What do we do?
We study gene networks that control the proliferation and death of cancer cells.
What is the goal of our research?
We aim to better understand control mechanisms underlying various cell-fate decisions, and their connections to cancer development and aging, as well as to potential therapeutic strategies.
Welcome Eddie Khav, Clay Lanham, and Alexa Wollach to begin their undergraduate research in the lab! (05/2012)
Welcome Benjamin Horn to begin his undergraduate research in the lab! (11/2011)
Welcome Kimiko Della Croce to join us as a lab manager/ research specialist! (07/2011)
Welcome Colleen Carlotto (Chemical Engineering, UA) to begin her undergraduate research in the lab! (06/2011)
Our pilot proposal "Single-Cell Experimental Platform for Cancer Systems Biology" is funded. Thanks The Faculty Seed Grants Program of The University of Arizona Foundation and the Office of the Vice President for Research. (06/2011)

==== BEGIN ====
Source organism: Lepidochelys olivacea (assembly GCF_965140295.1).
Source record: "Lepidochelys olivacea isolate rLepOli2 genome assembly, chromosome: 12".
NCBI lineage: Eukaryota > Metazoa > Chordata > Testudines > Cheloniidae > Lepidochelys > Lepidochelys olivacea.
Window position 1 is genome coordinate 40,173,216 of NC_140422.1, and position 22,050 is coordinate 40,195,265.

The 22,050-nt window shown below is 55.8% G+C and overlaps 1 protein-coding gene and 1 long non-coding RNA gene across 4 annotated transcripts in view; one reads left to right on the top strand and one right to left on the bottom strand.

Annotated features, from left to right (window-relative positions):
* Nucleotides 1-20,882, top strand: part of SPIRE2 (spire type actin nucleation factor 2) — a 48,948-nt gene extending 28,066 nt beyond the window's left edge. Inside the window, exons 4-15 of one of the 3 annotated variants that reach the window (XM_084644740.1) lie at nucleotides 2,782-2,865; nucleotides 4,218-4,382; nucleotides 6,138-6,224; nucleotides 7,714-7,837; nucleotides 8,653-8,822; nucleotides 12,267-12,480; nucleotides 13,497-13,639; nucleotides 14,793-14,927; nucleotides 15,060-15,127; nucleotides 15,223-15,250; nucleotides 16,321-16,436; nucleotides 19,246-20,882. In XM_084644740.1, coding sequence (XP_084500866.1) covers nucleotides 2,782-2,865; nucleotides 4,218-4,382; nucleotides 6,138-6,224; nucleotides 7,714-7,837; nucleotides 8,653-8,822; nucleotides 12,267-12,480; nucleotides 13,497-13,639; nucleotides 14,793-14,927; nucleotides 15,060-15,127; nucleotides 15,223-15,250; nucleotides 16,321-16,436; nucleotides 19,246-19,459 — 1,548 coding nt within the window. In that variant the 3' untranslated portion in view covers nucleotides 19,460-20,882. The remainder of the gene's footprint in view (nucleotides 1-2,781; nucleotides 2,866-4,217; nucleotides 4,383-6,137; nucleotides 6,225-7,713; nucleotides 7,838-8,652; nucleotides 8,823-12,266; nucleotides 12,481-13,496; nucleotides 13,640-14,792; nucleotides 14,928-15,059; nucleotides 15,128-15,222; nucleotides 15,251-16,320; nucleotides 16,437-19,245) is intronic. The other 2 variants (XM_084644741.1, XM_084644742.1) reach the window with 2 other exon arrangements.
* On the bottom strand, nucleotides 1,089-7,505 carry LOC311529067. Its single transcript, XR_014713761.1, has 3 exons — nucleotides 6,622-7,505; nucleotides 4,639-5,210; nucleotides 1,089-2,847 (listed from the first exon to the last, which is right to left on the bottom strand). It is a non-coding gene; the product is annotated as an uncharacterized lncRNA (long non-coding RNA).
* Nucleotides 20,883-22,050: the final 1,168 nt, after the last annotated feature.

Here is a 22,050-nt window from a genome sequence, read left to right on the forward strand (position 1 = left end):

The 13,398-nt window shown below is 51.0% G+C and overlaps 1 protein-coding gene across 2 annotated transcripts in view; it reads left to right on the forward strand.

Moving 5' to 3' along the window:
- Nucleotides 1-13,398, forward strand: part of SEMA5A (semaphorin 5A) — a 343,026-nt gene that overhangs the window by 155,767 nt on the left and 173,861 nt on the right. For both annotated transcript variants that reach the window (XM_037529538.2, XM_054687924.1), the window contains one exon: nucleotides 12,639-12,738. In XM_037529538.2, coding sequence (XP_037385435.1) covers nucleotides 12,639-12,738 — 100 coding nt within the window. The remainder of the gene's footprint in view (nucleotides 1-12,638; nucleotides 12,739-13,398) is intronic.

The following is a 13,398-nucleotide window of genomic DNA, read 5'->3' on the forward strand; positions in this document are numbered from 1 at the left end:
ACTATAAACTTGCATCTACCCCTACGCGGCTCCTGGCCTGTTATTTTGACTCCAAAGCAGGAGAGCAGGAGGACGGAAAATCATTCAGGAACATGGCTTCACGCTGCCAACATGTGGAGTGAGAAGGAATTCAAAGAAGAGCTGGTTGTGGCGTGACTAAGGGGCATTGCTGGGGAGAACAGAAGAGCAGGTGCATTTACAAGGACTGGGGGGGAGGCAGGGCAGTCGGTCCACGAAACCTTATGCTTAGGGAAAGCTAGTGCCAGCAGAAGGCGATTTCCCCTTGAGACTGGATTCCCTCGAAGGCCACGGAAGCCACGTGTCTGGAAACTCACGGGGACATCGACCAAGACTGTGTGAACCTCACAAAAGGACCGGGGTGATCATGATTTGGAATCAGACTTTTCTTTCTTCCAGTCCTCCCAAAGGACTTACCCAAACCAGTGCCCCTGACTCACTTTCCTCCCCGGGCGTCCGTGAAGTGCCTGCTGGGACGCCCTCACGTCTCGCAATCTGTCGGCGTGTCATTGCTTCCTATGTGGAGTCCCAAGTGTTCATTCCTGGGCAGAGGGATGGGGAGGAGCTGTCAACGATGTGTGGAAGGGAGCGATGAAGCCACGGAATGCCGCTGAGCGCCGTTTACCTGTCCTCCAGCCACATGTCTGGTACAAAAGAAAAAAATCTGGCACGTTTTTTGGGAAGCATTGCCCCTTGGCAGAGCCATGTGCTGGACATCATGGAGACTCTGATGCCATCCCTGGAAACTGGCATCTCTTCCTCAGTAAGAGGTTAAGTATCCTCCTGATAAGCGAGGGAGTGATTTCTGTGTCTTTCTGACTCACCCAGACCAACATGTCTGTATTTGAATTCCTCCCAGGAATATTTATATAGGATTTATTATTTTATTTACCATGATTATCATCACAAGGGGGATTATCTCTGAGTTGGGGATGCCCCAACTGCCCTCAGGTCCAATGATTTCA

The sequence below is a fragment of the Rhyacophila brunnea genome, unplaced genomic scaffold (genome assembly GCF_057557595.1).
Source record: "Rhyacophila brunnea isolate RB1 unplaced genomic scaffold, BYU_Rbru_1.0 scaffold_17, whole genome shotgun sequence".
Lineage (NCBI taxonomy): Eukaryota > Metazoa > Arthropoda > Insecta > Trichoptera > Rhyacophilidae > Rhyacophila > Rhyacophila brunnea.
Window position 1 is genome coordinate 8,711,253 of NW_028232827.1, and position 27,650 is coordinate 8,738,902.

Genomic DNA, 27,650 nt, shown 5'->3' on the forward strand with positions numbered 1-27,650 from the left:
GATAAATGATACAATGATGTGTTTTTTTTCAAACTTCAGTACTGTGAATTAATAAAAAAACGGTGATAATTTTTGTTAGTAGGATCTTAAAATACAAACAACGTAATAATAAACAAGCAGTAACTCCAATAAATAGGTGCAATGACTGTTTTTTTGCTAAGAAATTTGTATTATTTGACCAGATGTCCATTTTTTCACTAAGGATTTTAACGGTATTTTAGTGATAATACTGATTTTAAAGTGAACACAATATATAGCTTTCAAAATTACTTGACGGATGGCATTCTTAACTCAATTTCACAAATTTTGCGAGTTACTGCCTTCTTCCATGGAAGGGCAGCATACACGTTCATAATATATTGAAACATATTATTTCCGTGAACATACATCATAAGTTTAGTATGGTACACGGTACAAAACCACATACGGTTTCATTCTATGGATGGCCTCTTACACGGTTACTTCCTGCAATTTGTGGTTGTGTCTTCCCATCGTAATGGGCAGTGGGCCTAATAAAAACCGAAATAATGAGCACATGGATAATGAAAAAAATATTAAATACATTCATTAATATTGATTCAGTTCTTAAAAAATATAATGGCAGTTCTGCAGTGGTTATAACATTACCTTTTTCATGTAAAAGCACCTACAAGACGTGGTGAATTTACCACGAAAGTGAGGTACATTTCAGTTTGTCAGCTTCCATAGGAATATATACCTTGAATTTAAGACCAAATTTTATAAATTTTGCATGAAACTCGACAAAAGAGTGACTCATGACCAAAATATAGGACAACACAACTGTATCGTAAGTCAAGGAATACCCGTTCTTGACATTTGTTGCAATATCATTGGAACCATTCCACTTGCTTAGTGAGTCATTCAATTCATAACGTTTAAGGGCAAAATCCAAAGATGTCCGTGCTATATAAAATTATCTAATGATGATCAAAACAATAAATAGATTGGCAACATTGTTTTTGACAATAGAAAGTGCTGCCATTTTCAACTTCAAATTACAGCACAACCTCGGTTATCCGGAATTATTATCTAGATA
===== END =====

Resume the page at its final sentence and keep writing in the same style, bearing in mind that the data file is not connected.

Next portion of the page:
Our pilot proposal "Understanding Life and Death Decisions of Individual Cells" is funded. Thanks The American Cancer Society Institutional Research Grant program. (05/2011)
Our paper "Origin of bistability underlying mammalian cell cycle entry" is published in Mol. Systems Biololgy (04/2011)
Welcome Aishan Shi (Biochem and Biophysics & English, UA) to begin her undergraduate research in the lab! (04/2011)
Welcome Dr. Geoff Mitchell from Univ. of Arizona to join the lab as a postdoc fellow! (02/2011)
Welcome Dr. Chenglu Chen from Univ. of Miami to join the lab as a postdoc fellow! (10/2010)
Motivated individuals are welcome to inquire about training and working opportunities in the lab. Please see Join/Contact Us.
The Yao Systems Biology Lab in the MCB department at UofA will open the door in October 2010.
What is our approach?
We use an integrated approach of high-resolution single-cell experiments and computer modeling. Single-cell experiments can uncover dynamic and heterogeneous behaviors of cancer cells that often get buried in population-average analysis; modeling can help reveal emergent properties of gene networks that are hard to grasp intuitively. As demonstrated in our previous work, the combinatorial approach holds great promise in dissecting complex biological systems like cancer.